Air pollution is the contamination of air by gasses and solid particles, pollutants are visible by the naked eye in conditions where there are vehicle and factory emissions, dust storms, kerosene lamps, and many others.
According to studies by (WHO), the levels of air pollution are higher in developing countries than it is in the already developed countries, that’s to say the levels of particulate matter are reportedly 4-5 times higher in Africa, Asia, and Latin America than it is in Europe. The 2018 WHO air quality database report, 97% of the cities in low-income countries don’t meet the WHO air quality guidelines Uganda inclusive.
In Uganda, the main sources of air pollution include emissions from vehicles, biomass fuel use, industries, burning of wastes and unpaved dusty road are all major sources of pollution. The mining and quarrying sector is also increasingly becoming another pollutant of air.
According to a report, from the Uganda Bureau of statics (UBOS), there was a significant increase in licensed vehicles for public use which rose to 95%. With the many imported vehicles that flock into the country, the levels of air pollution are likely to increase to 90% if no action is taken to address this issue. The type of fuels used in the vehicles influences a lot to the emission of gasses that are released to the environment such include Sulphur dioxide, carbon monoxide.
Furthermore, industries and furnaces emit fumes that are got from the heavy machinery used and the technology used, however other household activities like charcoal burning and burning waste materials can be another concern for air pollution.
According to the air visual’s 2018 air quality report, Uganda’s air quality was two times higher than the recommended levels by the world health organization.
Air pollution facts globally
- 9 out of 10 people worldwide live in places where the air quality is above the world health organizations (WHO) guidelines.
- Air pollution costs the global economy 5trillion every year in welfare costs.
- Ground level ozone pollution is expected to reduce staple crop yields by 26% in 2030.
Risks of air pollution
Air pollution is one of the leading global public health risks that are endangering the human species slowly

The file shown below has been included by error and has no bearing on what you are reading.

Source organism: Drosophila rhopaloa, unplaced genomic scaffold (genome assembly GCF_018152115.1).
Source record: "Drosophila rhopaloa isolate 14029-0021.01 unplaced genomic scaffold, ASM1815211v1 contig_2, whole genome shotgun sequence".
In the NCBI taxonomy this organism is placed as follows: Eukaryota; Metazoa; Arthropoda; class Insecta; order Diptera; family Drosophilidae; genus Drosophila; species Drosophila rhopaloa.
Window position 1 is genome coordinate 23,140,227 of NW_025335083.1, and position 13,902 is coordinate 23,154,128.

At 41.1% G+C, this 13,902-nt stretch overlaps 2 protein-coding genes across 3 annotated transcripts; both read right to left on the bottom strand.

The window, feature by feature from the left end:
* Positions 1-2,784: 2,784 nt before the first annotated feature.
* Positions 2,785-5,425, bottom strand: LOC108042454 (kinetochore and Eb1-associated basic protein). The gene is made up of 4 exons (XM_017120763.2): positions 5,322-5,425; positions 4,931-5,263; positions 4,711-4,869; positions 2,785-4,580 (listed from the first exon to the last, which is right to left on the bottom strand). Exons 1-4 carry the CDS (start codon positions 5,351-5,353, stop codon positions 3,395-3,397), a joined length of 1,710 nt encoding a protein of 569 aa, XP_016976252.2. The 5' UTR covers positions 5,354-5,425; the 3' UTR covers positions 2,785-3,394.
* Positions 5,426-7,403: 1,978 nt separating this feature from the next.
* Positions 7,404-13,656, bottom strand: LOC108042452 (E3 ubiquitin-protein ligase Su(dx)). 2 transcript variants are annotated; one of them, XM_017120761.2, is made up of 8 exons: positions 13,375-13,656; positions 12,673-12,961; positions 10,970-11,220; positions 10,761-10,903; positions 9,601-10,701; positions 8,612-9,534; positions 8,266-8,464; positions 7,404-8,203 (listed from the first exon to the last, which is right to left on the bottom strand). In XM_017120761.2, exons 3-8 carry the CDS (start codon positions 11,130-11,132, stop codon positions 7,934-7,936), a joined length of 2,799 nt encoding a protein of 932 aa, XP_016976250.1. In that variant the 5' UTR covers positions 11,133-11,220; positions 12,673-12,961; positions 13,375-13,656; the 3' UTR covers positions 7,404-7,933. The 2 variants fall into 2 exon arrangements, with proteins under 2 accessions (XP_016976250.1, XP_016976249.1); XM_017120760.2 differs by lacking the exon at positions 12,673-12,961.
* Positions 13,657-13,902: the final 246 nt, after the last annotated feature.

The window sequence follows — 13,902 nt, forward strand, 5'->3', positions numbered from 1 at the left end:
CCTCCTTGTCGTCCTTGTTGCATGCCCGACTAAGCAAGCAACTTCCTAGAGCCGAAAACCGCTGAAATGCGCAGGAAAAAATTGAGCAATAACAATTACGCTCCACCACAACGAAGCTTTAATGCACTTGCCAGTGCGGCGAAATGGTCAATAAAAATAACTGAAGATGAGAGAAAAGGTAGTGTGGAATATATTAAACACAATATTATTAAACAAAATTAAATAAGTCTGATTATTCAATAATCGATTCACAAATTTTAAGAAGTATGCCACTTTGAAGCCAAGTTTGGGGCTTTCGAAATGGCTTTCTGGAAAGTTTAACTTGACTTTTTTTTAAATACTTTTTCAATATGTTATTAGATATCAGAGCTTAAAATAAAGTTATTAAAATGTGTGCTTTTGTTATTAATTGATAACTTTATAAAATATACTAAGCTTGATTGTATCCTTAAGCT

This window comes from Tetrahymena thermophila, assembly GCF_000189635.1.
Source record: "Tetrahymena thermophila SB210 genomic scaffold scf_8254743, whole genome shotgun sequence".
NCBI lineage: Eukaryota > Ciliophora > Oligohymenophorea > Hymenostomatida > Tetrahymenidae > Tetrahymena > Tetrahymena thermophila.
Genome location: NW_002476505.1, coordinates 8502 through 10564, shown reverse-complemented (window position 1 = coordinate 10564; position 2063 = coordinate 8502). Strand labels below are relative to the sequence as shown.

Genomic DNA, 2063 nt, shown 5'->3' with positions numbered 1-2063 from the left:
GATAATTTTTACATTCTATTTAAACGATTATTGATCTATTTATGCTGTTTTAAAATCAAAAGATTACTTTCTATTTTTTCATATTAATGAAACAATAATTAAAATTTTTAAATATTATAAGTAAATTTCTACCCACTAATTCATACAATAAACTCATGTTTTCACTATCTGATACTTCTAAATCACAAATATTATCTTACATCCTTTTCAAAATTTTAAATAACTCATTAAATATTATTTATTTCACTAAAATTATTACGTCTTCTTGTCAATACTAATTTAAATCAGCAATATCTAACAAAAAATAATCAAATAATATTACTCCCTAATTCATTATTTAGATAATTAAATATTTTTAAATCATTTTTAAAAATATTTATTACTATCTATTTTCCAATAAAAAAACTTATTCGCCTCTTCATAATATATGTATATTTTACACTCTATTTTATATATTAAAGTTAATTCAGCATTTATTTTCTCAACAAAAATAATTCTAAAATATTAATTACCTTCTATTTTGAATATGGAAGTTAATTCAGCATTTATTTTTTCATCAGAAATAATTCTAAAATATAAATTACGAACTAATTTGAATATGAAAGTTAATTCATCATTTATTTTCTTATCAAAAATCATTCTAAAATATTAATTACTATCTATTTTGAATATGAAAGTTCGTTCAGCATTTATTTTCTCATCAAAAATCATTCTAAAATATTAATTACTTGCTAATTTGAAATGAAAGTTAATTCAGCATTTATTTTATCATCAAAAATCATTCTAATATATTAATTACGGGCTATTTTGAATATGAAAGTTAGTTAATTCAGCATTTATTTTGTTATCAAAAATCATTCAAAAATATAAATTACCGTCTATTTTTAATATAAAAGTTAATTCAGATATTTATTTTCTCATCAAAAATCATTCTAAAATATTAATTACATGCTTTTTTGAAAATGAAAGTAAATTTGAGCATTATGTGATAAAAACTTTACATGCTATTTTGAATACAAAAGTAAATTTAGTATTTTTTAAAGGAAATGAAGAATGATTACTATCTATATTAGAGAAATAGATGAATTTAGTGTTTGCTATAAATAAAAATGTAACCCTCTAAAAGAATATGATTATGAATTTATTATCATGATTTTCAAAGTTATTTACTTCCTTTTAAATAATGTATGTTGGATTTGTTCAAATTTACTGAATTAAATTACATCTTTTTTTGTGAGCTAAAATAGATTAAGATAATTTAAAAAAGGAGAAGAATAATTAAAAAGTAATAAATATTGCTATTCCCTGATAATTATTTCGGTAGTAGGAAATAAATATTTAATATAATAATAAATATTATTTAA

The risks of air pollution are dependent upon the concentration of the pollutants in the air and the amount of time the person spends within a polluted area.
In Uganda, most people get affected by pollution during the heavy traffic and urban areas where they are at risk of being exposed to fumes from the machinery and vehicles.
According to a report to the world health organization, estimates of 4.2 million people do die every year due to exposure to ambient air pollution.
The report also includes that most pregnant women in Uganda are at high risk of exposure to pollution, the unborn babies and infants are always on the risk of getting impacts of chronic and acute respiratory diseases, cancers and heart diseases which a less observed within time.
Diseases such as asthma, lung cancer, tuberculosis, eye cataracts are some of the diseases that have been linked to air pollution by WHO.
How to fight air pollution
However, it might take longer to fight air pollution but a journey of thousand miles starts with one step and so we have to find the solution to this lasting problem that might leave the coming generation in ruins.
What has to be done is starting with society by taking a step in the prevention of the hazard and creating awareness through continuous mass sensitization of the public.
The vehicle users must take care of their vehicles so that they don’t emit bad and harmful fumes that come out the cars not to get into the atmosphere.
There has to be a provision of alternative source of energy like solar energy, hydroelectric energy and windy, this reduces the cutting down of the trees that are burnt down for firewood and charcoal that are burnt as a form of fuel.
Recycling is another alternative that can be used to reduce air pollution, which has two ways of preventing pollution, in a way that it saves energy which is required for burning, it also reduces and minimizes the pollutants released during manufacturing.
At the beginning of this month on 5th the ministry of water and environment, NEMA celebrated the world environment day in Moroto district with theme fight air pollution to protect human health and environment.